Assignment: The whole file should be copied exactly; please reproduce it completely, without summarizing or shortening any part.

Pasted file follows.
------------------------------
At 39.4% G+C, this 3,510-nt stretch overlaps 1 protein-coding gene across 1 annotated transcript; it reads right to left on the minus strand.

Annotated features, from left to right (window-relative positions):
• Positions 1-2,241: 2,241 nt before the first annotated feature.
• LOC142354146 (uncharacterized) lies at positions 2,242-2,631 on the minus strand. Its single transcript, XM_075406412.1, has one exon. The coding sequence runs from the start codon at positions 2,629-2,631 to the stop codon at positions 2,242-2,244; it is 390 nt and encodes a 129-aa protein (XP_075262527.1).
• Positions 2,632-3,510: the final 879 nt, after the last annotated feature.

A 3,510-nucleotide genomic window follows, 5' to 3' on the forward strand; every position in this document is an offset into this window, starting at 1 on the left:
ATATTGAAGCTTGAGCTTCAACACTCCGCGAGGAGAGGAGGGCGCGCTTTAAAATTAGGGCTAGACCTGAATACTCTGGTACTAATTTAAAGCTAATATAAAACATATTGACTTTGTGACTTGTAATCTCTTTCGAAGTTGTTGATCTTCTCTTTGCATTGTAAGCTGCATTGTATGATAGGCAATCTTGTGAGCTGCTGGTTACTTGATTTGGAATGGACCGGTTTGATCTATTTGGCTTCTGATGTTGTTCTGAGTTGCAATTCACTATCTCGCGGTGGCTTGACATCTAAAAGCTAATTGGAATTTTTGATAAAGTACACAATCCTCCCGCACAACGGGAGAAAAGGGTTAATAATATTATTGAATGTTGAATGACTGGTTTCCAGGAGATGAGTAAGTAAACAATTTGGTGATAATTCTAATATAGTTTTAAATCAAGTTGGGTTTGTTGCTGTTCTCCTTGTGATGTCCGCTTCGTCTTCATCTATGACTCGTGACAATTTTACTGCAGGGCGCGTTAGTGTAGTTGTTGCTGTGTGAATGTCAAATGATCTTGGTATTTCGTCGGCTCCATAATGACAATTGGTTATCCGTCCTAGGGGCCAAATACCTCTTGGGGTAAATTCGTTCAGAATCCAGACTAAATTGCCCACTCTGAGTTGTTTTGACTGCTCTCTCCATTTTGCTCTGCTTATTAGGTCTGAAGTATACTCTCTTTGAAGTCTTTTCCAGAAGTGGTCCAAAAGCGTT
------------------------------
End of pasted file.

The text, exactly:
At 39.4% G+C, this 3,510-nt stretch overlaps 1 protein-coding gene across 1 annotated transcript; it reads right to left on the minus strand.

Annotated features, from left to right (window-relative positions):
• Positions 1-2,241: 2,241 nt before the first annotated feature.
• LOC142354146 (uncharacterized) lies at positions 2,242-2,631 on the minus strand. Its single transcript, XM_075406412.1, has one exon. The coding sequence runs from the start codon at positions 2,629-2,631 to the stop codon at positions 2,242-2,244; it is 390 nt and encodes a 129-aa protein (XP_075262527.1).
• Positions 2,632-3,510: the final 879 nt, after the last annotated feature.

A 3,510-nucleotide genomic window follows, 5' to 3' on the forward strand; every position in this document is an offset into this window, starting at 1 on the left:
ATATTGAAGCTTGAGCTTCAACACTCCGCGAGGAGAGGAGGGCGCGCTTTAAAATTAGGGCTAGACCTGAATACTCTGGTACTAATTTAAAGCTAATATAAAACATATTGACTTTGTGACTTGTAATCTCTTTCGAAGTTGTTGATCTTCTCTTTGCATTGTAAGCTGCATTGTATGATAGGCAATCTTGTGAGCTGCTGGTTACTTGATTTGGAATGGACCGGTTTGATCTATTTGGCTTCTGATGTTGTTCTGAGTTGCAATTCACTATCTCGCGGTGGCTTGACATCTAAAAGCTAATTGGAATTTTTGATAAAGTACACAATCCTCCCGCACAACGGGAGAAAAGGGTTAATAATATTATTGAATGTTGAATGACTGGTTTCCAGGAGATGAGTAAGTAAACAATTTGGTGATAATTCTAATATAGTTTTAAATCAAGTTGGGTTTGTTGCTGTTCTCCTTGTGATGTCCGCTTCGTCTTCATCTATGACTCGTGACAATTTTACTGCAGGGCGCGTTAGTGTAGTTGTTGCTGTGTGAATGTCAAATGATCTTGGTATTTCGTCGGCTCCATAATGACAATTGGTTATCCGTCCTAGGGGCCAAATACCTCTTGGGGTAAATTCGTTCAGAATCCAGACTAAATTGCCCACTCTGAGTTGTTTTGACTGCTCTCTCCATTTTGCTCTGCTTATTAGGTCTGAAGTATACTCTCTTTGAAGTCTTTTCCAGAAGTGGTCCAAAAGCGTT